They turn out to be spectacular in Kansu and on the lower foothills of the Da Tung mountains, out on the borders of China and Tibet. Botanical innocents think there are two separate forms, Viburnum farreri and Viburnum “fragrans”, so I have been buried in the memoirs of the great plant-hunter Reginald Farrer who was active in the area in 1914. He recalls the pink form of Viburnum “fragrans” in most of the local gardens.
I have not yet found him discovering a separate “farreri” which was to be named after him. In fact, botanists now collapse the old Viburnum “fragrans” into farreri anyway, with the result that he has given his name to far more plants than he ever expected.
For him the finest form was pink. When he saw it in full flower for the first time, he described it as “an epoch-making instant in everyone’s life”. Nowadays we grow more of the hybrid Viburnum x bodnantense, of which Dawn has the pinkest flowers, so you may be deceived by its epoch-making impact this weekend. Plain farreri waited until April to flower in Kansu and in a typical flurry Farrer then fell for its “pink-lilac spikelets, breathing an intense scent of heliotrope”. Mine has added plenty of pepper to that heliotrope and its flowers are only white. A special Farrers Pink has now been disentangled and is offered by four British nurseries in the new RHS Plantfinder for 2010-2011. In his honour I will buy one.
My white one, however, has pleasant roots in his memoirs too. In 1914, in the little town of Sining, he passed the time by dining with the local governor. His host was a real Manchu with some of the civilised Chinese taste of the time. His garden was full of lilacs, potentillas, peonies, viburnums, roses and jasmine. He even had a heated greenhouse in which he forced potted bushes of white viburnums, the ones we now know as farreri. His dining table was set with them in February, so Farrer sat down to dinner among pots full of forced viburnums as “sweet as the best white lilac”.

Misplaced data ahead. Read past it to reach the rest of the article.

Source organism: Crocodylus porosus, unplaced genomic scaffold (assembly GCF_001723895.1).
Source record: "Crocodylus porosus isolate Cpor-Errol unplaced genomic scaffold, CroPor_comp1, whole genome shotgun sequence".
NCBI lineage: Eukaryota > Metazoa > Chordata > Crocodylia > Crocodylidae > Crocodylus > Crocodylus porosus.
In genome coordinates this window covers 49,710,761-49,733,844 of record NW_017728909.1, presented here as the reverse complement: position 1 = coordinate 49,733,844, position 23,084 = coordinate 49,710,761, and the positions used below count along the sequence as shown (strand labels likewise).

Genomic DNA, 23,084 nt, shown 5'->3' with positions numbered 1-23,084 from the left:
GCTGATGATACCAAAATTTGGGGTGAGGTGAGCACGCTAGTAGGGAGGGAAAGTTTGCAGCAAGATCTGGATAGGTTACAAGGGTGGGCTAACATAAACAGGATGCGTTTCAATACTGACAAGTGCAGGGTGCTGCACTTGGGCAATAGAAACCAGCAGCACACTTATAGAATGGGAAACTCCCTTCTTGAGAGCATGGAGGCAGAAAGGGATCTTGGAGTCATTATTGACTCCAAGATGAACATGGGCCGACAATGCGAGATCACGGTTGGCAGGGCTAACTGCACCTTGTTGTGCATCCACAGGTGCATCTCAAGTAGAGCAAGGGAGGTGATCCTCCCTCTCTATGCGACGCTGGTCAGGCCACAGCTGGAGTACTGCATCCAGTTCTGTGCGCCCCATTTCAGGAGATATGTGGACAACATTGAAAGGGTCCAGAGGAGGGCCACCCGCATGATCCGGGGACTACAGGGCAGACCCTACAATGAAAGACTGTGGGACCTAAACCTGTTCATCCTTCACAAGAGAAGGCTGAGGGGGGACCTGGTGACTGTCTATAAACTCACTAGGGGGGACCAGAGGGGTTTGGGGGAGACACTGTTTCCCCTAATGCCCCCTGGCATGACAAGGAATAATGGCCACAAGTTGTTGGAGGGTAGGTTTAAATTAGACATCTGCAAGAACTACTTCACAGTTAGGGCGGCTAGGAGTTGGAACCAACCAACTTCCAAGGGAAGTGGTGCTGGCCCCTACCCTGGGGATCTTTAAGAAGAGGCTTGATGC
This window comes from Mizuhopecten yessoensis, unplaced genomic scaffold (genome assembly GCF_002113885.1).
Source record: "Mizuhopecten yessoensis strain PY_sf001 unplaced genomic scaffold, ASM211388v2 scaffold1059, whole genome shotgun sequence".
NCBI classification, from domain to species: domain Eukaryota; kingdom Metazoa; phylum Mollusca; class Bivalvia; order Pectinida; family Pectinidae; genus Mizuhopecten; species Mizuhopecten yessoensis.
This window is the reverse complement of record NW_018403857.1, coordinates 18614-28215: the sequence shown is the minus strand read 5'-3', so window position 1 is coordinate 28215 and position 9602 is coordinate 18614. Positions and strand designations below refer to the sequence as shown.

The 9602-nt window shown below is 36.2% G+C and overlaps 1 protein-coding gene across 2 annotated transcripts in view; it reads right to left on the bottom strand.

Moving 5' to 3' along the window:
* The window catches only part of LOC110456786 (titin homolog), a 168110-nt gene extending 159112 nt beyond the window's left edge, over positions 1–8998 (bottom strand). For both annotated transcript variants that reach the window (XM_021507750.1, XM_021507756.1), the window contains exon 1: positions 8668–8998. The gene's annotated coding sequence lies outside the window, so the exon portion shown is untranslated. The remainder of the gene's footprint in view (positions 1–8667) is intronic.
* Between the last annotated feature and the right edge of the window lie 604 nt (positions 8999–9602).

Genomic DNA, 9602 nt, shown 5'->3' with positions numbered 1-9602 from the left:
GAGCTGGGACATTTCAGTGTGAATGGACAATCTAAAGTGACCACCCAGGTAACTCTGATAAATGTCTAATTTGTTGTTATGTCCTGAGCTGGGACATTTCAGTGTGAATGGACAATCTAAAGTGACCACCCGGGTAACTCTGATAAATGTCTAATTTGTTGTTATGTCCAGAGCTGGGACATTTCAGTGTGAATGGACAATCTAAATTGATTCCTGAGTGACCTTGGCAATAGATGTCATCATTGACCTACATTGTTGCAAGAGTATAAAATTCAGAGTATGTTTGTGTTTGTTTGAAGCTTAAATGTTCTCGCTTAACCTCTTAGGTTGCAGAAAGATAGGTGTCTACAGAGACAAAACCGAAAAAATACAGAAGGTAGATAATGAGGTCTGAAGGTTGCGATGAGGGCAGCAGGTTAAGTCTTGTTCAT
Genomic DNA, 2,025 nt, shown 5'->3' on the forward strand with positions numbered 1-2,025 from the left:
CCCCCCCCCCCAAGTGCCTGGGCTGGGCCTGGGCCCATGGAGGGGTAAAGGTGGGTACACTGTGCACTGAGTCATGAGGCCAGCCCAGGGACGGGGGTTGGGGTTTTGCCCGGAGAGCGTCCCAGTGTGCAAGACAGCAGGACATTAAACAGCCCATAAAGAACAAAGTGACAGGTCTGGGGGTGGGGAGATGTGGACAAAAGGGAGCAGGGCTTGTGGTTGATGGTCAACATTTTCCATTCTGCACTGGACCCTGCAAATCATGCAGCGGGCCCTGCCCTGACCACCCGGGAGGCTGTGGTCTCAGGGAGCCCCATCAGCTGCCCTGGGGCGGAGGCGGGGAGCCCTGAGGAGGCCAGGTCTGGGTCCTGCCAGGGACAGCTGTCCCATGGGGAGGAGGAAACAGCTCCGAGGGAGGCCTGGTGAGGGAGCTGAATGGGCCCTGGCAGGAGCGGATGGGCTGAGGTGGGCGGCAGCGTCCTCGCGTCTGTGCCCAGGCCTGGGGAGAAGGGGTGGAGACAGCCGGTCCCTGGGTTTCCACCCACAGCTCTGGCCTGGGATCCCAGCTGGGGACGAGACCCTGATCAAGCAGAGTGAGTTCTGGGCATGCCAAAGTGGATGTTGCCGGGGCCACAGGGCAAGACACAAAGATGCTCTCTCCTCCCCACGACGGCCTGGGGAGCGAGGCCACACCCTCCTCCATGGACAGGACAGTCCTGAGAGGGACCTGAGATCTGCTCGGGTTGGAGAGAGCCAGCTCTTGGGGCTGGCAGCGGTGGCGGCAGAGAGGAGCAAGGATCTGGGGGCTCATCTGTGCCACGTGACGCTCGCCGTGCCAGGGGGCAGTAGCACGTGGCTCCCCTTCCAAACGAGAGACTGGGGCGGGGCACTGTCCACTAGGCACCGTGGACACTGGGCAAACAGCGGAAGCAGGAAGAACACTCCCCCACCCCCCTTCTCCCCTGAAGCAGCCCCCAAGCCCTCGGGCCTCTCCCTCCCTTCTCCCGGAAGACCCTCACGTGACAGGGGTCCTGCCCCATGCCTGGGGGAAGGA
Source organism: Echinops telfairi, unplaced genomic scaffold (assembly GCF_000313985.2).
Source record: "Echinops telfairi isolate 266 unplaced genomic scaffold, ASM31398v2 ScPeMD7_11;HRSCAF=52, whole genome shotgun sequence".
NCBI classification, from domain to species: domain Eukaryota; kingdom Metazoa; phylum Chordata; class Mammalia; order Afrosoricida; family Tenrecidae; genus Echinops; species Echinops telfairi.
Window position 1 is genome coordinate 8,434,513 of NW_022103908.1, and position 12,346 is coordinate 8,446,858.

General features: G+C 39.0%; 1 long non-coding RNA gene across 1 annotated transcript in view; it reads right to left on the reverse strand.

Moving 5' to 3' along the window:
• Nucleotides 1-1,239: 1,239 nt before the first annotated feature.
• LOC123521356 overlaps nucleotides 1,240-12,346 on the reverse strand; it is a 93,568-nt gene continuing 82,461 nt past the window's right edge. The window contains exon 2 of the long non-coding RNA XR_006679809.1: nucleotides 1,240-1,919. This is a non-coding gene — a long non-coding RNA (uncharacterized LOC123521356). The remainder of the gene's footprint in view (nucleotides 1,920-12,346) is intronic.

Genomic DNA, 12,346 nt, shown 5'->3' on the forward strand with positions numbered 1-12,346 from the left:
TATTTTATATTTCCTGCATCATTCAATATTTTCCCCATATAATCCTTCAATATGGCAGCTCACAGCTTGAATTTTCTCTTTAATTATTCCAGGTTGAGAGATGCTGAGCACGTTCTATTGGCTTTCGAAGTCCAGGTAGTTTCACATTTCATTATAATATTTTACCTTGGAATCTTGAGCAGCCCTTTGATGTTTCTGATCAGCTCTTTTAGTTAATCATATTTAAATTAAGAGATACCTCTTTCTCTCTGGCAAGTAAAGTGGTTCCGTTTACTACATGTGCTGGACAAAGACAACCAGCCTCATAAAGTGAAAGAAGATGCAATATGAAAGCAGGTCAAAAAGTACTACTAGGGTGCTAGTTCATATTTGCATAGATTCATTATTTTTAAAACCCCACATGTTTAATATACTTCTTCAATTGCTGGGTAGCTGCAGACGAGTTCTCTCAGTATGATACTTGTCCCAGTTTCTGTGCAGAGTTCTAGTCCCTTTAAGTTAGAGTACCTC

His host even gave him a white-flowered plant to take home. Is it, perhaps, the ancestor of our best white nowadays, Viburnum farreri candidissimum?
There was only one blot on an evening whose conversation was enhanced by small glasses of wine. The viburnums, Farrer observed, were displayed in “horrible European vases”. There are surely no more viburnums on tables for meals in towns on the Tibetan border. But there is none, either, on tables in advanced gardening countries like Britain. In memory of this dinner I suggest we bring them back.
Buy a young plant of Viburnum farreri, preferably the “candidissimum” form if you want the very whitest scented flowers. Pot it up and grow it on if you have a heated greenhouse or conservatory. It ought to flower from November onwards, a simpler alternative to scented gardenias.
I say “bring them back”, but I find, as so often, that the FT’s former gardening expert, Arthur Hellyer, was already alert to this trick. He lists potted deutzias, lilacs and viburnums as jobs that need attention in greenhouses in early February.
After the first forced flush, his advice is to bring in a few more potted plants of these shrubs and push them into flower indoors to “provide a succession to earlier batches”.
Where the governor of Kansu province was in 1914, FT readers were advised to be in 1960. In honour of these repeat-flowering winter shrubs we should resume the tradition next year.